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Operationalisation of the Capability Approach

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Facing Trajectories from School to Work

Abstract

The holistic and multilayered structure offered by the Capability Approach makes this theoretical framework particularly suitable for conceptualising and contextualising complex socioeconomic phenomena. However, several challenging issues on how to operationalise it are inevitably raised. Extensive and growing empirical applications of the Capability Approach in many fields of investigation show that researchers can meet many of the challenges posed by this approach by adopting various empirical strategies and technical solutions. This chapter aims to provide an overview of the recent empirical literature on capabilities, labour markets and education in Europe, using examples from recent European projects inspired by, or based on, the Capability Approach and offering interesting examples for those who wish to make use of this approach for future investigation in this field.

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Notes

  1. 1.

    For a review of the attempts to operationalise the Capability Approach and a comparison of different methods and techniques applied, see Chiappero-Martinetti and Roche (2009). See also Lessman (2012) on the empirical application of the Capability Approach in labour-related studies. An extensive and in-progress database on the empirical literature managed by the thematic group on quantitative methods is available on the Human Development and Capability Association website (http://hd-ca.org/).

  2. 2.

    Household surveys and aggregate indicators provide an extensive amount of information allowing for the assessment of a broad spectrum of well-being domains. Nevertheless, some relevant dimensions still remain unexplored as outlined by Alkire (2007). The OPHI project on missing dimensions aims to fill this gap and identifies five dimensions of poverty that should be integrated into surveys (informal employment, empowerment, physical safety, ability to go about without shame, psychological and subjective well-being).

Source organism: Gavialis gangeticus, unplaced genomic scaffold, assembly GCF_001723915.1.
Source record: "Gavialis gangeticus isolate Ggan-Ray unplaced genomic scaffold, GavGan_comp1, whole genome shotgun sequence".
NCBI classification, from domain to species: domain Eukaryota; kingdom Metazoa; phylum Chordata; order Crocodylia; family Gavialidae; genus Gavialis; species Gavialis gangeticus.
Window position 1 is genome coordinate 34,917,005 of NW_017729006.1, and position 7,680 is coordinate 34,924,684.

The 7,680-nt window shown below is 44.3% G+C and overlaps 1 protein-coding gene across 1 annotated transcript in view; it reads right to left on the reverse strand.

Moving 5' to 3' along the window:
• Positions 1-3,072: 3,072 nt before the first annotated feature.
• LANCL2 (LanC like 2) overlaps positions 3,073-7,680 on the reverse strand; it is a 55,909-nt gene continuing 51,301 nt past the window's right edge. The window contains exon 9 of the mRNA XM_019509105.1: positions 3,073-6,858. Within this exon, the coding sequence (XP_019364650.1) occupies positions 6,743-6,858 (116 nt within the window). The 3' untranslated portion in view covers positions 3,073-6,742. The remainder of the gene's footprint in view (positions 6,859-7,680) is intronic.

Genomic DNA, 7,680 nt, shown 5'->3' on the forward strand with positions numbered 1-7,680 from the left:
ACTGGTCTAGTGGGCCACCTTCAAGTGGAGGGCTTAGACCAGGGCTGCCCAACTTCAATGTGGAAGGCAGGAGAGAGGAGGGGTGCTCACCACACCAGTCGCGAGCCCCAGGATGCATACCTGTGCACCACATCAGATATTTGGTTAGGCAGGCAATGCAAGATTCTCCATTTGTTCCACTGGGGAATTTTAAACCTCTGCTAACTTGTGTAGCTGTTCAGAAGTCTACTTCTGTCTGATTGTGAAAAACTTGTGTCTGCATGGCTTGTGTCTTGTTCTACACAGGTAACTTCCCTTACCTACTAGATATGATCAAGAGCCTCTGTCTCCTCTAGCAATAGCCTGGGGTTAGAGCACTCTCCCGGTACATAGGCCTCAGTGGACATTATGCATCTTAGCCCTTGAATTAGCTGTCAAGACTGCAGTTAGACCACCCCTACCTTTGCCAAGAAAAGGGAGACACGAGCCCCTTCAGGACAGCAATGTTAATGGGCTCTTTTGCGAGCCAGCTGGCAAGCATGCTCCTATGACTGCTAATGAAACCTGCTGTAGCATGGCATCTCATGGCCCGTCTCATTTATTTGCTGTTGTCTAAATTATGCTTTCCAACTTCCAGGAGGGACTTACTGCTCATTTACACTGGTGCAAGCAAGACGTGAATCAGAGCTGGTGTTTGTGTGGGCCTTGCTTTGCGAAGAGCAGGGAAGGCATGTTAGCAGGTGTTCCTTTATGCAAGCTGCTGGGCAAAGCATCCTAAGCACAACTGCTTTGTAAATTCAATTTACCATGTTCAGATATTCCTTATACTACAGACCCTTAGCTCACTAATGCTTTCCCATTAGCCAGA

3. 3.

    This distinction between functionings measured generally using quantitative data, on the one hand, and capabilities measured using qualitative collected data, on the other hand, can be appropriate for clustering most empirical studies, but not every study. There are, for instance, interesting attempts to estimate capabilities using micro-data household surveys (see, for instance, Burchardt and Le Grand 2002; Krishnakumar 2007), and similarly there are ad hoc surveys conducted for measuring functionings (see Qizilbash and Clark 2005).

  4. 4.

    Ravaillon (2010a) outlines that most of the ‘mashup indices’ of development and poverty currently available are rarely rooted into a prevailing theory or grounded on robust methodological assumptions. For a discussion on this issue, see also Ravaillon (2010b, 2011) and the contributions to the special issue of the Journal of Economic Inequalities, vol. 9, no. 2, 2011.

  5. 5.

    If these papers are deeply and deliberately rooted in the capability literature, there are other, no less remarkable, contributions frequently mentioned which are only weakly connected to it. For instance, Defloor et al. (2009) apply and interpret standard microeconomic methodological tools, such as the transformation curve, in terms of capabilities, while Schokkaert et al. (2009) measure well-being in a broad sense, including aspects such as job quality and job satisfaction.